Nov 24, 2007
Waging war against infectious diseases
Top scientist says S'pore can't be free of these diseases unless region does its part
By Shobana Kesava
INFECTIOUS disease expert Duane Gubler, 68, puts himself in the front line in the war he wages.
He has been infected at least thrice with dengue, thrice with malaria and even deliberately infected himself with the filiarisis worm which causes elephantiasis - to better understand the disease.
He caught the two mosquito-borne diseases while trying to lure mosquitoes into biting monkeys, and while out in the field.
The former director of the vector-borne infectious diseases division at the US Centres for Disease Control and Prevention is now here to take research in these areas to the next level.
'The world is about 30 years behind in infectious diseases research because we thought we conquered them in the 1960s...Resources were moved into the war on other diseases like cancer.'
Ironically, scientists have discovered that certain cancers such as stomach cancer are, in fact, caused by the infectious diseases that have been neglected for decades.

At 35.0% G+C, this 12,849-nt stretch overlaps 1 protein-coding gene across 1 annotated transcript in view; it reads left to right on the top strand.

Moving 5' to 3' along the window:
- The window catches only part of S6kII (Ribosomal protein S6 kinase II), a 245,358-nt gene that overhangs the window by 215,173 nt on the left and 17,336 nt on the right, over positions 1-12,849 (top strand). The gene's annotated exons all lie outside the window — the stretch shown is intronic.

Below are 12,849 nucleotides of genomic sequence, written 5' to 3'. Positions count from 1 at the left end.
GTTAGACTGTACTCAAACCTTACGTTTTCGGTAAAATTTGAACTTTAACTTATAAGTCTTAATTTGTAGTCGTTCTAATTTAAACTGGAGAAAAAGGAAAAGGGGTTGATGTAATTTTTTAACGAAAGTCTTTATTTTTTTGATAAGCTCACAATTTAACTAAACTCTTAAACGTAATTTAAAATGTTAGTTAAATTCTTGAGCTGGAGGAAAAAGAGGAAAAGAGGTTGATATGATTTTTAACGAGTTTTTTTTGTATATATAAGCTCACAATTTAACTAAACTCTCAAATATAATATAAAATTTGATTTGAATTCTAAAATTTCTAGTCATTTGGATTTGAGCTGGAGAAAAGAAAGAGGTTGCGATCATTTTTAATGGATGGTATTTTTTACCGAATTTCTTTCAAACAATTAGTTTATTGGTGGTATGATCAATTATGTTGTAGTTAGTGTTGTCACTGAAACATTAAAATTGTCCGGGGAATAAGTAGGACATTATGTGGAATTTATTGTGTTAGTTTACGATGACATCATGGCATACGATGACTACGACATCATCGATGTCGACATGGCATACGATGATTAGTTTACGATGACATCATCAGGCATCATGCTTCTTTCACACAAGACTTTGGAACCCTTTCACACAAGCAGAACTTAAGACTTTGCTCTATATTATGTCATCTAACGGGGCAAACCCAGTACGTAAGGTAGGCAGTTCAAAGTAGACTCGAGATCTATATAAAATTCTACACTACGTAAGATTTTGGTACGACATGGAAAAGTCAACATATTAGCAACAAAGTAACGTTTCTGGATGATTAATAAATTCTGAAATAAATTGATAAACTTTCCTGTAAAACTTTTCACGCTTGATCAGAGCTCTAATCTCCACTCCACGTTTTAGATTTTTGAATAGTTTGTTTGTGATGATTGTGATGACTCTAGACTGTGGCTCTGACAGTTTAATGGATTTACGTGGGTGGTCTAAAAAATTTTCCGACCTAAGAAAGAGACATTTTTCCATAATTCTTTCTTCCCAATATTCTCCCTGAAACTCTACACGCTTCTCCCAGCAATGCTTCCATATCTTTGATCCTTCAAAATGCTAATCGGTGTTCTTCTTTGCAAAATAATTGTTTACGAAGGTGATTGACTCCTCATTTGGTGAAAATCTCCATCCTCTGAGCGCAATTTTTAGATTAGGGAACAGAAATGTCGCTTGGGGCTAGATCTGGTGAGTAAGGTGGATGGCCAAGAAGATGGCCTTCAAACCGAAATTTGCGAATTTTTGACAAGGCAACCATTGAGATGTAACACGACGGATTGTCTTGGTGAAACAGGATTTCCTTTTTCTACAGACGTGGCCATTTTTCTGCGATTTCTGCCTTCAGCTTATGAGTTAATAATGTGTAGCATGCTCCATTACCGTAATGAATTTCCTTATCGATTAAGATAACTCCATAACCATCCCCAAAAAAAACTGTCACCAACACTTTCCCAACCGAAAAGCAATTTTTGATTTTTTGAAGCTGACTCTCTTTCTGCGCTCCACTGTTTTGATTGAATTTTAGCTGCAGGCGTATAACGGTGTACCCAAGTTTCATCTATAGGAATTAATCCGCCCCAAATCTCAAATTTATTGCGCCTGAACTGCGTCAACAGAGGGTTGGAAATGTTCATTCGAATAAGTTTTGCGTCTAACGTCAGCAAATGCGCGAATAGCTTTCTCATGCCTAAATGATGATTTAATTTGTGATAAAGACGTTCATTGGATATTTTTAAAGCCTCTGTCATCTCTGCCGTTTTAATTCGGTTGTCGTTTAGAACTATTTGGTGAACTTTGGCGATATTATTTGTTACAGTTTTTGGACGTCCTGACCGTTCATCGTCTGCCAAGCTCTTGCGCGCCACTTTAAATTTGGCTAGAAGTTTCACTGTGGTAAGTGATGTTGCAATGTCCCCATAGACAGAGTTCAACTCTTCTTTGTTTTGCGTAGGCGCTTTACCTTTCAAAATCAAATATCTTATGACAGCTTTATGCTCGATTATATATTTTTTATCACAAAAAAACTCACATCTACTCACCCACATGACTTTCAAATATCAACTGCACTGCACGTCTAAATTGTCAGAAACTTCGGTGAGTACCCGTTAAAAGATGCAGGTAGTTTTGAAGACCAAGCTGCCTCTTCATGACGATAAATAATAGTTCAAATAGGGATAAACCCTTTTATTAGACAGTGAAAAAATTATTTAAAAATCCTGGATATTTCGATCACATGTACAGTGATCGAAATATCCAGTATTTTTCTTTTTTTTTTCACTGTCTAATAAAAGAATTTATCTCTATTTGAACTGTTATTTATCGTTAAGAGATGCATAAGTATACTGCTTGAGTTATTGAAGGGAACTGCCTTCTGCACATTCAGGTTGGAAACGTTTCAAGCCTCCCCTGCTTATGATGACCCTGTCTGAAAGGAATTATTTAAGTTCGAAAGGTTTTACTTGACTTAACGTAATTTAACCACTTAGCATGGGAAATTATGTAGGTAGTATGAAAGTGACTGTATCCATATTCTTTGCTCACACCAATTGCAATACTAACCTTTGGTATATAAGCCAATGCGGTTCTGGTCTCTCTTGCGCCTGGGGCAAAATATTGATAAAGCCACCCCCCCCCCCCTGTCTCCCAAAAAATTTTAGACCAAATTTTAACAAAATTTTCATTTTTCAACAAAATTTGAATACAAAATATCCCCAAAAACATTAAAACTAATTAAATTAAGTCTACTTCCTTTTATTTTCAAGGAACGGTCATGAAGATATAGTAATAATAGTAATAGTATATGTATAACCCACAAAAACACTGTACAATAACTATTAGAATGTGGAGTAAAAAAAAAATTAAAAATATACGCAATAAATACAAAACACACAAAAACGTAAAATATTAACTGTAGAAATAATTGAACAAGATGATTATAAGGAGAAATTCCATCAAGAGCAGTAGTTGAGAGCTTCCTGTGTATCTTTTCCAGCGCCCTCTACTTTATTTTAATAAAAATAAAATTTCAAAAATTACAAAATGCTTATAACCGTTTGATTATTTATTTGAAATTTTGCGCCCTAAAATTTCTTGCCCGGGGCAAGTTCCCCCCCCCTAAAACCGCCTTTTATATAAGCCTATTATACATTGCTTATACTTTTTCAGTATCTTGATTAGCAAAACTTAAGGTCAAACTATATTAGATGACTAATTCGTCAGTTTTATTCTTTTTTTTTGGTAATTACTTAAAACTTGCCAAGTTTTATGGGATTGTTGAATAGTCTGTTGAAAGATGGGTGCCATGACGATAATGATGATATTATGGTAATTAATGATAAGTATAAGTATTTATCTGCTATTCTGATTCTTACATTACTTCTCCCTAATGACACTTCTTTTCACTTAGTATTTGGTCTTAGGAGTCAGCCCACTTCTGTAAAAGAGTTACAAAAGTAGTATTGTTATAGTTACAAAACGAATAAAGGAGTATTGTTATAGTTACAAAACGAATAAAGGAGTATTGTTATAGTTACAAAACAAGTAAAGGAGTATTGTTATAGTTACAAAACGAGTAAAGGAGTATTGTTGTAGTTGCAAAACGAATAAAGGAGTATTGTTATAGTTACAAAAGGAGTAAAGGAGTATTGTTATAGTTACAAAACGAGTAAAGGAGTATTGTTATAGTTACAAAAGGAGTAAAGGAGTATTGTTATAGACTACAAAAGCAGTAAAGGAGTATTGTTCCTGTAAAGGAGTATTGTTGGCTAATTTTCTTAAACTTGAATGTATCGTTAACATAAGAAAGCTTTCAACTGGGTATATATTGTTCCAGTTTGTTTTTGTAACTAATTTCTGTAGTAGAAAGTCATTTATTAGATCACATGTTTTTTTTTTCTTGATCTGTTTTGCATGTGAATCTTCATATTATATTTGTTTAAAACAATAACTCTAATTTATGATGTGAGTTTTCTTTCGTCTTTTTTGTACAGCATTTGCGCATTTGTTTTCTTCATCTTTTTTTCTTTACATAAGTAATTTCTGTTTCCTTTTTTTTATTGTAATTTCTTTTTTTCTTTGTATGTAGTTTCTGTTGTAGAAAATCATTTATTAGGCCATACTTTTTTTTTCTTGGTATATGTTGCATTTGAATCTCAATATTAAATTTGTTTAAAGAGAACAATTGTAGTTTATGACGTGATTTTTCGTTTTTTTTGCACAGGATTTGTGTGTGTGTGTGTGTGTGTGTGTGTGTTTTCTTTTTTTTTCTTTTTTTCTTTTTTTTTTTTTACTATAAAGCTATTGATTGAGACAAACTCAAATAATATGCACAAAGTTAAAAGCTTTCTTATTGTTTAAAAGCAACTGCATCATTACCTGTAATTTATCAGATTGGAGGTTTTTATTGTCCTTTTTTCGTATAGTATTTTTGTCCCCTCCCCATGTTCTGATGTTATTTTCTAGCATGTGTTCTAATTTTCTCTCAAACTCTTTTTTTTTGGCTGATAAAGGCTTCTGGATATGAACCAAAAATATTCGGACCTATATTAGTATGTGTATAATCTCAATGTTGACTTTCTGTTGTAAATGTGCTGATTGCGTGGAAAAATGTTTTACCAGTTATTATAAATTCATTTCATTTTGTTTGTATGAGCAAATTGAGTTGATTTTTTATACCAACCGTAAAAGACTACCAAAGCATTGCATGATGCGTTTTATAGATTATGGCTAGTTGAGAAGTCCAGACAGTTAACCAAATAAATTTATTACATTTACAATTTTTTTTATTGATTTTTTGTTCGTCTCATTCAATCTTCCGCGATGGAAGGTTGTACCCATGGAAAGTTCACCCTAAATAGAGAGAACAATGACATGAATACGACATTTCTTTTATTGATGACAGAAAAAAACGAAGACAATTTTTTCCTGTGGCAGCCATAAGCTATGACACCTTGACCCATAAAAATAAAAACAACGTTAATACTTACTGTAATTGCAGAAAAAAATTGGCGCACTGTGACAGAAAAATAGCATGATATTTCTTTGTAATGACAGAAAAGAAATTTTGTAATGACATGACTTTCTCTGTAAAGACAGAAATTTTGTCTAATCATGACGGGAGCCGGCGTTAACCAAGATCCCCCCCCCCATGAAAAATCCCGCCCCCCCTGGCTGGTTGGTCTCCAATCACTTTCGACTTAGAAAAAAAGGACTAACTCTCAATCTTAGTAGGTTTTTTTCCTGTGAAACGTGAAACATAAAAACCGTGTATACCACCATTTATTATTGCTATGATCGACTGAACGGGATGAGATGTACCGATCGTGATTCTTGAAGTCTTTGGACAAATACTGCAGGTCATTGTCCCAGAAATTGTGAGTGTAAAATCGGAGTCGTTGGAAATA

Professor Gubler runs the Asia-Pacific Institute of Tropical Medicine and Infectious Diseases in Hawaii.
He is, from this month, concurrently heading the signature research programme in emerging infectious diseases at the Duke-National University of Singapore Graduate Medical School (Duke-NUS).
His plans for Singapore are ambitious - to set up the 'world's best laboratory for research and reference on Asian infectious diseases'.
Tens of millions will go into the laboratory, and with government support, money is not an issue, he said.
Good research will rope in funding from groups like the National Institutes of Health in the US and the Gates Foundation, he said.
The Government has declared its commitment to a concerted effort to fight infectious diseases. It will work with regional countries.
Duke-NUS will have about 70 investigators looking at areas such as metabolic disease, and will train students from the region too.
Field laboratories will also be set up in Asian countries, such as China and Vietnam, where there are emerging infectious diseases.
A key goal will be to develop an early warning disease detection system across Asia.
Singapore cannot be free of infectious disease, Prof Gubler noted, unless the region does its part.
While it is not known what the next epidemic will be, he is almost certain it will be a 'zoonotic' - a disease transmitted from animal to man - as was the case with severe acute respiratory syndrome, which was traced to civet cats.
Prof Gubler plans to spend most of his time in Singapore from next September, until the lab runs smoothly.
He said: 'Not only Asia needs it but the world needs it.'